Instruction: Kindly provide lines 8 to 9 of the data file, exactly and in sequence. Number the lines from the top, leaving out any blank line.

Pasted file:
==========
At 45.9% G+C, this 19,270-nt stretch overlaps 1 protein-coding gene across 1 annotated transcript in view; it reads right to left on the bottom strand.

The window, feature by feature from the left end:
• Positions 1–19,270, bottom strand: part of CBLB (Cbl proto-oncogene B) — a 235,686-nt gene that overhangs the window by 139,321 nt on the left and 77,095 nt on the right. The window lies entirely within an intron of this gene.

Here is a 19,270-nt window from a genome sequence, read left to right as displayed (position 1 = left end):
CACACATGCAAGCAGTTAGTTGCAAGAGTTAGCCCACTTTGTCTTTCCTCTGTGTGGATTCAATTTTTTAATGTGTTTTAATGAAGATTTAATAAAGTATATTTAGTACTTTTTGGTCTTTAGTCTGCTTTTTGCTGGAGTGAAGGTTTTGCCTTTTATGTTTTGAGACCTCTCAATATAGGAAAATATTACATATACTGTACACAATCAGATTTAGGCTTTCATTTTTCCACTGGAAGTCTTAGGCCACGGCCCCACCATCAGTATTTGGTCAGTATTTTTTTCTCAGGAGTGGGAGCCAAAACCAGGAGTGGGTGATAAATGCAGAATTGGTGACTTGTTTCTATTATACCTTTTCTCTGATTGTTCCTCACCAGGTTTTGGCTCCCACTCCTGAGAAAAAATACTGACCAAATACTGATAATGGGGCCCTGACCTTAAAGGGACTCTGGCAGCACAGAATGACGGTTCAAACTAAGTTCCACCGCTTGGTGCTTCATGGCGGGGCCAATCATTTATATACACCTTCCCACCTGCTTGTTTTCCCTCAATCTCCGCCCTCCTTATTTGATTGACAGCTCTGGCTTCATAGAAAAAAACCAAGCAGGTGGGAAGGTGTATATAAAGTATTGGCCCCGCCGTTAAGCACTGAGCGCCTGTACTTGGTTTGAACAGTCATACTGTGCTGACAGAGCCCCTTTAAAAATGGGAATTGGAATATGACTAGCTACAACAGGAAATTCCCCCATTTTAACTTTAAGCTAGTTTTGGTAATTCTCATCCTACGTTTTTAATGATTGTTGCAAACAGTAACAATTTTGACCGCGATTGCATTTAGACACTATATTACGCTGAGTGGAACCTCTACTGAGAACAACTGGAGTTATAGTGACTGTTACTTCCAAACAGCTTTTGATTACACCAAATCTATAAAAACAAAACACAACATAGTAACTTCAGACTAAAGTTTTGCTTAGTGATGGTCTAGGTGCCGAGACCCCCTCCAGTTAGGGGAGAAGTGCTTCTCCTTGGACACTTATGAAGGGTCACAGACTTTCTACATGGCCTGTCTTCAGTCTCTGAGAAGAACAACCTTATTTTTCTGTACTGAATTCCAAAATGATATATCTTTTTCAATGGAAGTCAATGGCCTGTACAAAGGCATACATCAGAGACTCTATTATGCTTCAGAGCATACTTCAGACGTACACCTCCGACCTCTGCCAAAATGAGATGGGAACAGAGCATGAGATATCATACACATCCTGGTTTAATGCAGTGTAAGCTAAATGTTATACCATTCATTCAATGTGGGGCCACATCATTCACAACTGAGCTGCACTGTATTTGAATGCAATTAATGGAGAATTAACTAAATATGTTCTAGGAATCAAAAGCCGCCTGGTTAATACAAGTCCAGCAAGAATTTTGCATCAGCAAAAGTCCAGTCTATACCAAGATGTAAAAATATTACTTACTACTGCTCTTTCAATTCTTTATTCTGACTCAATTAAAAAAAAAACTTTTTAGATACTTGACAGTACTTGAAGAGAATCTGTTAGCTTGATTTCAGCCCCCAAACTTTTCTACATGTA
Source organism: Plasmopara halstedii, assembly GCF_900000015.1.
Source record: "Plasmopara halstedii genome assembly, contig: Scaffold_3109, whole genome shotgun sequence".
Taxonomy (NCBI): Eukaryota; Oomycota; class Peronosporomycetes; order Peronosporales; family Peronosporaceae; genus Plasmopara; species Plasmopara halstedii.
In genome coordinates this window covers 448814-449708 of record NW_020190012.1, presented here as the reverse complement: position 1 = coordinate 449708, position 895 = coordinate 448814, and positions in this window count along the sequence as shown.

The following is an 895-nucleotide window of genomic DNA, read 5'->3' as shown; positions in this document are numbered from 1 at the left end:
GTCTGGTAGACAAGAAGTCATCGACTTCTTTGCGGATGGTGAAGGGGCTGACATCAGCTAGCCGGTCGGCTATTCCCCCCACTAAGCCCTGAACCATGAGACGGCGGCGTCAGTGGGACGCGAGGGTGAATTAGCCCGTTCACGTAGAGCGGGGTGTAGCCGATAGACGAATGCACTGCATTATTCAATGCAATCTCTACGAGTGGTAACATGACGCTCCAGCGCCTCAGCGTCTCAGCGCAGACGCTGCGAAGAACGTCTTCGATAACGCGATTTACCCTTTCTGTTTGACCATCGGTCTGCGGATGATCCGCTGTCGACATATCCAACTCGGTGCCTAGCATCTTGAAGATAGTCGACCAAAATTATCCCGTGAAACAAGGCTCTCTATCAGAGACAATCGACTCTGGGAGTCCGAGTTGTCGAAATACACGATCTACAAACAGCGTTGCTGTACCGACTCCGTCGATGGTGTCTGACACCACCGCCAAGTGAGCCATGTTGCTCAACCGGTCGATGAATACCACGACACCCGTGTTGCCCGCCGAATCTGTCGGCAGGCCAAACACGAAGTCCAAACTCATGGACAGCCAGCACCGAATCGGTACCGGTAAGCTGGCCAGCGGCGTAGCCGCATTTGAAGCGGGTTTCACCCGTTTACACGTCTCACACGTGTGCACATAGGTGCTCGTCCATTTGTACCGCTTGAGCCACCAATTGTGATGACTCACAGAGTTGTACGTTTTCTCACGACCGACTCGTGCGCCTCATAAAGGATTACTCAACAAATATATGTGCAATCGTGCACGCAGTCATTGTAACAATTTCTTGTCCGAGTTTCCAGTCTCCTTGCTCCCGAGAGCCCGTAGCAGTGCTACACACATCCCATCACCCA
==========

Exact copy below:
Taxonomy (NCBI): Eukaryota; Oomycota; class Peronosporomycetes; order Peronosporales; family Peronosporaceae; genus Plasmopara; species Plasmopara halstedii.
In genome coordinates this window covers 448814-449708 of record NW_020190012.1, presented here as the reverse complement: position 1 = coordinate 449708, position 895 = coordinate 448814, and positions in this window count along the sequence as shown.